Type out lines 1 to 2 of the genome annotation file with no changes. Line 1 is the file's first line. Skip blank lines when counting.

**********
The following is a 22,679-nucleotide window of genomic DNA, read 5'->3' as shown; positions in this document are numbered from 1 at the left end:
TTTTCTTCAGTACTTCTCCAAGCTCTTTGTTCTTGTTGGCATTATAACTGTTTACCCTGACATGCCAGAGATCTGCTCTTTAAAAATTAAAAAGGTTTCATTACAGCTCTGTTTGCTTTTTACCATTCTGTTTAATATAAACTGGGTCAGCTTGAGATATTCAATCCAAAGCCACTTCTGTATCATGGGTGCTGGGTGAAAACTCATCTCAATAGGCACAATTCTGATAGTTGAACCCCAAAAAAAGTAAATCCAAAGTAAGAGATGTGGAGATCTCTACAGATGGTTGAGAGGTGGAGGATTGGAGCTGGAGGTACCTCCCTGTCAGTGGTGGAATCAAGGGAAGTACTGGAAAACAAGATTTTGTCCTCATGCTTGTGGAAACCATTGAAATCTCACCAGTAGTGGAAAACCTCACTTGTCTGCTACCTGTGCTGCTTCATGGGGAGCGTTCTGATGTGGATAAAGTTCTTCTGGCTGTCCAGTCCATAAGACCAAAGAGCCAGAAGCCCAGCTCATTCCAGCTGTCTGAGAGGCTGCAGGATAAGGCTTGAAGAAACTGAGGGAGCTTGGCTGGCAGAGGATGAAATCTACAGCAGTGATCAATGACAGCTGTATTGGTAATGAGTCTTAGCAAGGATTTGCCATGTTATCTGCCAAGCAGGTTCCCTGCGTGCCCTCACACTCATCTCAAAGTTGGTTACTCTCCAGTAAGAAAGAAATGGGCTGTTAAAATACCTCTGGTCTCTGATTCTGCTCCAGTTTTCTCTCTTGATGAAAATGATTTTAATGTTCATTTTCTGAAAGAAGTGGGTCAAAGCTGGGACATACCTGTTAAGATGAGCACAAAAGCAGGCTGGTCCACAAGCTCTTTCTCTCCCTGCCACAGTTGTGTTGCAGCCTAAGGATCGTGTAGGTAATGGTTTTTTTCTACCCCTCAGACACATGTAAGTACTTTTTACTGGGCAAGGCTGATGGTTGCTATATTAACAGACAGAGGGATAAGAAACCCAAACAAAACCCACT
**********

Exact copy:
The following is a 22,679-nucleotide window of genomic DNA, read 5'->3' as shown; positions in this document are numbered from 1 at the left end:
TTTTCTTCAGTACTTCTCCAAGCTCTTTGTTCTTGTTGGCATTATAACTGTTTACCCTGACATGCCAGAGATCTGCTCTTTAAAAATTAAAAAGGTTTCATTACAGCTCTGTTTGCTTTTTACCATTCTGTTTAATATAAACTGGGTCAGCTTGAGATATTCAATCCAAAGCCACTTCTGTATCATGGGTGCTGGGTGAAAACTCATCTCAATAGGCACAATTCTGATAGTTGAACCCCAAAAAAAGTAAATCCAAAGTAAGAGATGTGGAGATCTCTACAGATGGTTGAGAGGTGGAGGATTGGAGCTGGAGGTACCTCCCTGTCAGTGGTGGAATCAAGGGAAGTACTGGAAAACAAGATTTTGTCCTCATGCTTGTGGAAACCATTGAAATCTCACCAGTAGTGGAAAACCTCACTTGTCTGCTACCTGTGCTGCTTCATGGGGAGCGTTCTGATGTGGATAAAGTTCTTCTGGCTGTCCAGTCCATAAGACCAAAGAGCCAGAAGCCCAGCTCATTCCAGCTGTCTGAGAGGCTGCAGGATAAGGCTTGAAGAAACTGAGGGAGCTTGGCTGGCAGAGGATGAAATCTACAGCAGTGATCAATGACAGCTGTATTGGTAATGAGTCTTAGCAAGGATTTGCCATGTTATCTGCCAAGCAGGTTCCCTGCGTGCCCTCACACTCATCTCAAAGTTGGTTACTCTCCAGTAAGAAAGAAATGGGCTGTTAAAATACCTCTGGTCTCTGATTCTGCTCCAGTTTTCTCTCTTGATGAAAATGATTTTAATGTTCATTTTCTGAAAGAAGTGGGTCAAAGCTGGGACATACCTGTTAAGATGAGCACAAAAGCAGGCTGGTCCACAAGCTCTTTCTCTCCCTGCCACAGTTGTGTTGCAGCCTAAGGATCGTGTAGGTAATGGTTTTTTTCTACCCCTCAGACACATGTAAGTACTTTTTACTGGGCAAGGCTGATGGTTGCTATATTAACAGACAGAGGGATAAGAAACCCAAACAAAACCCACT